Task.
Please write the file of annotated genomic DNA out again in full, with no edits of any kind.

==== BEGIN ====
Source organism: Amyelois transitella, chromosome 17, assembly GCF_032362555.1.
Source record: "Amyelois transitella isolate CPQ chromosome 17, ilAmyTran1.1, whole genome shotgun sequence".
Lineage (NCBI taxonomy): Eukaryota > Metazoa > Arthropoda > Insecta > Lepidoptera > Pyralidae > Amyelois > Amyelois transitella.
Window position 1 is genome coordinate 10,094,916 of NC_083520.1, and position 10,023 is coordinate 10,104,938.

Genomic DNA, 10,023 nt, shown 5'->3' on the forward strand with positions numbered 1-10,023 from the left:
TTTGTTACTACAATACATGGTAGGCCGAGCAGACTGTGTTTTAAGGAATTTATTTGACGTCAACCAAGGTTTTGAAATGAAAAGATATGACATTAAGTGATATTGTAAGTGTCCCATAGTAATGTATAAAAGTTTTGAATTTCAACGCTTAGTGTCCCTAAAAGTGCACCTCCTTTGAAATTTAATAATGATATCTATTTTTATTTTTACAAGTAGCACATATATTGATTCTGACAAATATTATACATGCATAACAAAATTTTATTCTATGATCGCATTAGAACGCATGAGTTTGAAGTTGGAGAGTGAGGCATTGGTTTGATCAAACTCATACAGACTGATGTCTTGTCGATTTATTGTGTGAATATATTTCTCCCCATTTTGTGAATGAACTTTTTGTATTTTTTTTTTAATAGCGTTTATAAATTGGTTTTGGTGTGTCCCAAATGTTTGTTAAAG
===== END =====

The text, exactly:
Source organism: Amyelois transitella, chromosome 17, assembly GCF_032362555.1.
Source record: "Amyelois transitella isolate CPQ chromosome 17, ilAmyTran1.1, whole genome shotgun sequence".
Lineage (NCBI taxonomy): Eukaryota > Metazoa > Arthropoda > Insecta > Lepidoptera > Pyralidae > Amyelois > Amyelois transitella.
Window position 1 is genome coordinate 10,094,916 of NC_083520.1, and position 10,023 is coordinate 10,104,938.

Genomic DNA, 10,023 nt, shown 5'->3' on the forward strand with positions numbered 1-10,023 from the left:
TTTGTTACTACAATACATGGTAGGCCGAGCAGACTGTGTTTTAAGGAATTTATTTGACGTCAACCAAGGTTTTGAAATGAAAAGATATGACATTAAGTGATATTGTAAGTGTCCCATAGTAATGTATAAAAGTTTTGAATTTCAACGCTTAGTGTCCCTAAAAGTGCACCTCCTTTGAAATTTAATAATGATATCTATTTTTATTTTTACAAGTAGCACATATATTGATTCTGACAAATATTATACATGCATAACAAAATTTTATTCTATGATCGCATTAGAACGCATGAGTTTGAAGTTGGAGAGTGAGGCATTGGTTTGATCAAACTCATACAGACTGATGTCTTGTCGATTTATTGTGTGAATATATTTCTCCCCATTTTGTGAATGAACTTTTTGTATTTTTTTTTTAATAGCGTTTATAAATTGGTTTTGGTGTGTCCCAAATGTTTGTTAAAG